Questions to ask yourself about company culture
Here are some topics to help you and your leadership team focus on your organisation’s culture. Responses could use a five point scale ranging from ‘strongly disagree’ to ‘strongly agree’. It’s important to include the supporting evidence or reasons for your answers.
- Enjoy working here and look forward to each day
- Care about quality outcomes and take responsibility for ensuring they happen
- Are committed to the organisation’s goals and believe their own work makes a difference
- Feel valued and trusted by others
- Believe they are recognised and rewarded for their contributions to the organisation’s success
No organisation is perfect, so chances are there will be areas where you think there’s room for improvement. But before you dive into developing tactical solutions, it’s important to revisit or establish the foundations for the culture you want to achieve. If these are no longer accurate, or never existed, your culture will continue to grow and develop in a random and unpredictable way.
The foundations of company culture
Leading the development of the desired culture begins with establishing a clear picture of the goal. It’s about agreeing to a story of your organisation’s purpose, what you want to achieve and the beliefs that will get you there. Known as the organisation’s ‘mission’, ‘vision’ and ‘values’, these guiding words provide a constant point of reference for decisions around everything you do.
Mission: Focused on the present and travelling with you into the future, this specific statement tells anyone in the world why you do what you do, in a few short sentences.
Vision: This brief high-level statement focuses well into the future, lets people understand the organisation’s overriding goal, and uses emotion to motivate and inspire their support.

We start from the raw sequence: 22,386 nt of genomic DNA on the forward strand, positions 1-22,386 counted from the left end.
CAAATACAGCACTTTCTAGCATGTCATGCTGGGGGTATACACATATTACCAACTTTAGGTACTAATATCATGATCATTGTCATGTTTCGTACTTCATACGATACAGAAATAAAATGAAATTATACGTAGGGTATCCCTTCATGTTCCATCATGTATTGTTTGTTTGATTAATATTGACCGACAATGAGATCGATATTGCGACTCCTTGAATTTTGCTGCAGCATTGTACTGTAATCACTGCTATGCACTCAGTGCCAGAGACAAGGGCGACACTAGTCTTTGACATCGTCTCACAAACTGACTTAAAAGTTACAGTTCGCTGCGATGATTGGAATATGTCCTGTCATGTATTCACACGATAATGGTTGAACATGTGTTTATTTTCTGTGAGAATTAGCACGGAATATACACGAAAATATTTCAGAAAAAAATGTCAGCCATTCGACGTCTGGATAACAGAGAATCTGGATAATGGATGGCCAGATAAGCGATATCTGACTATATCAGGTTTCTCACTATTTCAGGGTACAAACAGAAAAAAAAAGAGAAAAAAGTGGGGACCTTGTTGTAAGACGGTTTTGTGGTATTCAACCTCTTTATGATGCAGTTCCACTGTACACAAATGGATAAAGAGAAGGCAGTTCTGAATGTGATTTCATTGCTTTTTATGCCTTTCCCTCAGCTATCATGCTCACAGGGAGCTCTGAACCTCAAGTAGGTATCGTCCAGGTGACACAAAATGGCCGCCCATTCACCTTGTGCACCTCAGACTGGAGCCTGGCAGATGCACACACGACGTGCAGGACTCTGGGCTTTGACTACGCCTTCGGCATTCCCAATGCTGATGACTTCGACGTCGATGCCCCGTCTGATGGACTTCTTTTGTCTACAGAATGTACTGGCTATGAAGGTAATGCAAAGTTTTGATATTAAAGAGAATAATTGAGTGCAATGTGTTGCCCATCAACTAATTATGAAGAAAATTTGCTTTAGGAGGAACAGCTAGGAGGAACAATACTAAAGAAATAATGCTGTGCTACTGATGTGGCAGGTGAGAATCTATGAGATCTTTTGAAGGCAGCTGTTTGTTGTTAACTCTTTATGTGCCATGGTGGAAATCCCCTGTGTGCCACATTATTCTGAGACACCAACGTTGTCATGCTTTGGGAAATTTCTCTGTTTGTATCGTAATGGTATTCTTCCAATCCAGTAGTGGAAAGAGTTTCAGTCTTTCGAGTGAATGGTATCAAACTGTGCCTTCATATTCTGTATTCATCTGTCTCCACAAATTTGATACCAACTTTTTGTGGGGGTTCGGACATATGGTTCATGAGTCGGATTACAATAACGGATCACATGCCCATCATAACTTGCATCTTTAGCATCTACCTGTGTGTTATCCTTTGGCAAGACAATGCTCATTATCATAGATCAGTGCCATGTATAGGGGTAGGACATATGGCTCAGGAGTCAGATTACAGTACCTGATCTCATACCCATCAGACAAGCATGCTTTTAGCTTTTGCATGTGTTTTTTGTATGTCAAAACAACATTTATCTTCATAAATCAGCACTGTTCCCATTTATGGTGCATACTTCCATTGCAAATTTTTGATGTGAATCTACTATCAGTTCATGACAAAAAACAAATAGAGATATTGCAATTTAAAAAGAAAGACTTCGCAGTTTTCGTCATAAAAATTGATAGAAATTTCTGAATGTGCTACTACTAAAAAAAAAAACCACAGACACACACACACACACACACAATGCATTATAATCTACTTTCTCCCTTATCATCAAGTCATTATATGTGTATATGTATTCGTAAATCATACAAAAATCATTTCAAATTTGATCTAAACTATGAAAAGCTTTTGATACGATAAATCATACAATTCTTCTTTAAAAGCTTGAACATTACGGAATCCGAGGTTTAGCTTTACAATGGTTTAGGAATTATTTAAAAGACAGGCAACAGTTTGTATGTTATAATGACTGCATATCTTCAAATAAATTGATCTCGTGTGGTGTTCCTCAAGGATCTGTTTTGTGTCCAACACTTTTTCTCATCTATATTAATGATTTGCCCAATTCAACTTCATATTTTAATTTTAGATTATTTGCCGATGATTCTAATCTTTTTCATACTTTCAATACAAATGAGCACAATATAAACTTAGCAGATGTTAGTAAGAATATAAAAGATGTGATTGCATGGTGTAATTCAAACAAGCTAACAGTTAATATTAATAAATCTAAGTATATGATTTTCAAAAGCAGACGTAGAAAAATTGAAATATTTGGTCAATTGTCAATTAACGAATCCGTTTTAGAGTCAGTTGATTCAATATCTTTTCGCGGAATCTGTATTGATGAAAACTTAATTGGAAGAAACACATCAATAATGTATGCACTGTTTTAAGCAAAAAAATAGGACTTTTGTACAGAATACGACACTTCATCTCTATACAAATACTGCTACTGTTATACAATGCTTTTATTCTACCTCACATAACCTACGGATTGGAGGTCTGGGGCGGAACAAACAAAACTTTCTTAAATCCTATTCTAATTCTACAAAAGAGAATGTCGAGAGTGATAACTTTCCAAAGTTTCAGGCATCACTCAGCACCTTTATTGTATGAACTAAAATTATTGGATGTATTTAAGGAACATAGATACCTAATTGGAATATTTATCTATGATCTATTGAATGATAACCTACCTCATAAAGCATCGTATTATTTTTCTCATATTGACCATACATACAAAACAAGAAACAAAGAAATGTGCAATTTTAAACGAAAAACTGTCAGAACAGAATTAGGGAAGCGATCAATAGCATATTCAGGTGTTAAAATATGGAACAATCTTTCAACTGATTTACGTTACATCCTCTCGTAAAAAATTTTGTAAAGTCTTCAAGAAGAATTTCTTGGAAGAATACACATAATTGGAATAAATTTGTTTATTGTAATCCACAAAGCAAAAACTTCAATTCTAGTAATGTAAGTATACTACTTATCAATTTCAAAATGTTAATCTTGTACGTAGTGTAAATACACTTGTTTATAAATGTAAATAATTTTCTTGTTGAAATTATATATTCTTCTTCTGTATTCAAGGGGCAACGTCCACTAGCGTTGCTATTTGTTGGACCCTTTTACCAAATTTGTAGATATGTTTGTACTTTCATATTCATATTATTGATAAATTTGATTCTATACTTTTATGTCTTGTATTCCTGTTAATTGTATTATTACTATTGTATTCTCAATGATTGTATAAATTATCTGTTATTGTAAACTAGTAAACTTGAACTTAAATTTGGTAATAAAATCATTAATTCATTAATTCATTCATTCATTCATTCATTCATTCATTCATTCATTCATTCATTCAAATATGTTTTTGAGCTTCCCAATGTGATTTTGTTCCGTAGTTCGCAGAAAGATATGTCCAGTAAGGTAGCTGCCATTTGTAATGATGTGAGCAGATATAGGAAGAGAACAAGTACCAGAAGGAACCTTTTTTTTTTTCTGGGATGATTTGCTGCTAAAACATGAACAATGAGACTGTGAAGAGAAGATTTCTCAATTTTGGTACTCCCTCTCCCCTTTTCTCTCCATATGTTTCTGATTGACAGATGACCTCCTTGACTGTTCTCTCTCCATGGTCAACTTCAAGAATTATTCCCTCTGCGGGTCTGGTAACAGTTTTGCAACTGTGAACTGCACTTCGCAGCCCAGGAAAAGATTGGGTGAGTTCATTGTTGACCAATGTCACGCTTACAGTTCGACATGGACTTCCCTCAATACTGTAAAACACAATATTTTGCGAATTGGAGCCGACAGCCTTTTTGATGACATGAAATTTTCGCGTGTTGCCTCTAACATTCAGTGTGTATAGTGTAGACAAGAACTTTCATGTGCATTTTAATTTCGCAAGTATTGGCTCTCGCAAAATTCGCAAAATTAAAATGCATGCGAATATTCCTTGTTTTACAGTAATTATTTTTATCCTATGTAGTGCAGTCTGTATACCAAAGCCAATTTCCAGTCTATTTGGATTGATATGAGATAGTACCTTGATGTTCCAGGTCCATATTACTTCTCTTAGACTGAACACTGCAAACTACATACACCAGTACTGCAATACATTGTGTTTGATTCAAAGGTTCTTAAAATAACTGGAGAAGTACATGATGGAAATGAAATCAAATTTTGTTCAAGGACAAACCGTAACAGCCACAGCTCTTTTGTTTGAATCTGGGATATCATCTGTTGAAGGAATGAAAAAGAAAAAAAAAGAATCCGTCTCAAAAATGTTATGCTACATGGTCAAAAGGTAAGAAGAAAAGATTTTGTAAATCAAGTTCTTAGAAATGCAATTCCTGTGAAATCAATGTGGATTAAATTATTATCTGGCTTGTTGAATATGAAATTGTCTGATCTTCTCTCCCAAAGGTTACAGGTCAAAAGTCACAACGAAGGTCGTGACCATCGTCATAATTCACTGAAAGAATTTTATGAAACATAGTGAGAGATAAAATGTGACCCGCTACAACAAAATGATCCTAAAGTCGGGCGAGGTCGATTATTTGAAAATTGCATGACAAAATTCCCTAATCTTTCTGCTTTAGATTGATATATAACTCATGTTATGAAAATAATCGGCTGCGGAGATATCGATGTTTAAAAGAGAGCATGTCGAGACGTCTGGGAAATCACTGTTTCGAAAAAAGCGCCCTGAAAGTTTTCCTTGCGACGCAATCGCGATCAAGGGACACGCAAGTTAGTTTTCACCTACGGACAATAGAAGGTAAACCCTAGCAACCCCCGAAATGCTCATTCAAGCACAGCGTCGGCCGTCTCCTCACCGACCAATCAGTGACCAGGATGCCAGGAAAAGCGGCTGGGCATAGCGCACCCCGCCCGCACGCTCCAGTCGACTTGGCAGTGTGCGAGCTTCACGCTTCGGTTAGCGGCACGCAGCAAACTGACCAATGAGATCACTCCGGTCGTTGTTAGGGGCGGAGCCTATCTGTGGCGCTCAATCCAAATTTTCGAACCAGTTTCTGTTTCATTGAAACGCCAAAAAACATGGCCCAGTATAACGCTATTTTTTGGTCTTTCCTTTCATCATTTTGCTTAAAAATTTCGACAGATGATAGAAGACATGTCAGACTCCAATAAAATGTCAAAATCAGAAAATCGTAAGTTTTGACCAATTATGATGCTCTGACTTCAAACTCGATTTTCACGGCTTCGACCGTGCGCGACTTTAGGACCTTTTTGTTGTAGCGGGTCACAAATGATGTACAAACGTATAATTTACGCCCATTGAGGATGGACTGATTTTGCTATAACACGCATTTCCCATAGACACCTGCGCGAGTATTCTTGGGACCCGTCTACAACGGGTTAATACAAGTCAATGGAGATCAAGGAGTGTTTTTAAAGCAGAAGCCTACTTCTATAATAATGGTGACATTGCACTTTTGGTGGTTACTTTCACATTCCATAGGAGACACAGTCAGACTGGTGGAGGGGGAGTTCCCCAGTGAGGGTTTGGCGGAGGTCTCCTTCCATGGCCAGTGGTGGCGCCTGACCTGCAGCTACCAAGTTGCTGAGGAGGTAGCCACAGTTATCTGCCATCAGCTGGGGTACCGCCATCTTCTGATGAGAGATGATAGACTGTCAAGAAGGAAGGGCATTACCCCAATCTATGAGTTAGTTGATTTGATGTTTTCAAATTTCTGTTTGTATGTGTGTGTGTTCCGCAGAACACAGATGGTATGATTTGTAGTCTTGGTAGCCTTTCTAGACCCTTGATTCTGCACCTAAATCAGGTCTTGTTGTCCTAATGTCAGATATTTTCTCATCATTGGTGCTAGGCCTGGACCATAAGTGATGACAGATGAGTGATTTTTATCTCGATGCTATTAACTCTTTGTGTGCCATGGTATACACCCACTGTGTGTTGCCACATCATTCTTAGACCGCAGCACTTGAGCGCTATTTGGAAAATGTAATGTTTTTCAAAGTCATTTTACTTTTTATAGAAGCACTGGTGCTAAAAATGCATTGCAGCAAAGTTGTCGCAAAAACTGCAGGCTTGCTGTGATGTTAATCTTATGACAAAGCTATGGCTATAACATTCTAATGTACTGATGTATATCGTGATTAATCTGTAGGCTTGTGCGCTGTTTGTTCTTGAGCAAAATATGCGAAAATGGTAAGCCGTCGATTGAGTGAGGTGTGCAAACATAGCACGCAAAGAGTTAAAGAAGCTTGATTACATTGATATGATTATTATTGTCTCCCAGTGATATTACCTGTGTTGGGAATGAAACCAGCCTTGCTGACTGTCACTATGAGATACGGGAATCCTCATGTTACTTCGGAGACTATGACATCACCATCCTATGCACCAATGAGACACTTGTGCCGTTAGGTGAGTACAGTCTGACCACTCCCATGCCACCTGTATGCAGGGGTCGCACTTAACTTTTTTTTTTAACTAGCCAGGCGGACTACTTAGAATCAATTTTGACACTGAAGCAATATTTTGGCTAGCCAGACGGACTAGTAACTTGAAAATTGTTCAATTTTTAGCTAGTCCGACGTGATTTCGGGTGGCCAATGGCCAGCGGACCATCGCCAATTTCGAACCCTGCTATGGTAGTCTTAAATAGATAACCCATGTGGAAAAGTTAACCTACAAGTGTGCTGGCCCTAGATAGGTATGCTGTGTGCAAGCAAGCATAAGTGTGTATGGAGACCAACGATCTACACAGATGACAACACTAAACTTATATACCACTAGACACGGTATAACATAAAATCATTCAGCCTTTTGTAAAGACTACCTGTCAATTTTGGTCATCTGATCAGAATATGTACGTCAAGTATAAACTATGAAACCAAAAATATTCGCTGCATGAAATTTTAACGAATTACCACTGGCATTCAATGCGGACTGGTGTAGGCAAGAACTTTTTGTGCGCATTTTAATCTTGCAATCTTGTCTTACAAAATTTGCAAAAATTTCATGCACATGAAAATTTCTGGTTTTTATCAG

Values: These short precise statements describe the fundamental beliefs and behaviours that everyone in the organisation will uphold, in order to carry out the organisation’s mission and pursue its vision.
A company’s values have a strong influence on the culture. They provide a clear reference point for how employees should ‘be’ with each other, customers and suppliers. They also make it easier for new applicants to ensure the organisation’s values align with their own.
Identifying your values and distilling them into four or five brief (sometimes one-word) statements can be quite a challenge. A good place to start is with your leadership team. You may find it easier to use an independent facilitator. A good facilitator can help to:
- ensure everyone has fair and equal input
- identify the reasoning behind ideas
- condense similar ideas into one
- agree priorities through consensus
- ensure the coverage is sufficiently broad
- craft statements to be specific and clear
Getting a reality check on your company culture
Having explored your leadership team’s assessment of the current culture in your organisation, and distilled the values they see as most important, it’s time to find out how employees describe your current culture. This will let you know how far from the ideal culture you are and help prioritise areas for improvement. The degree of similarity or difference with the leadership team’s perceptions will also provide valuable insights.
A good way to learn more about employees’ views on the company culture is through a survey. It may be best done anonymously to begin with. Using an independent third party can help provide reassurance around authenticity and your willingness to genuinely listen. It’s also important to explain why you are conducting the survey, how the results will be communicated and the commitment you have to making improvements as a result.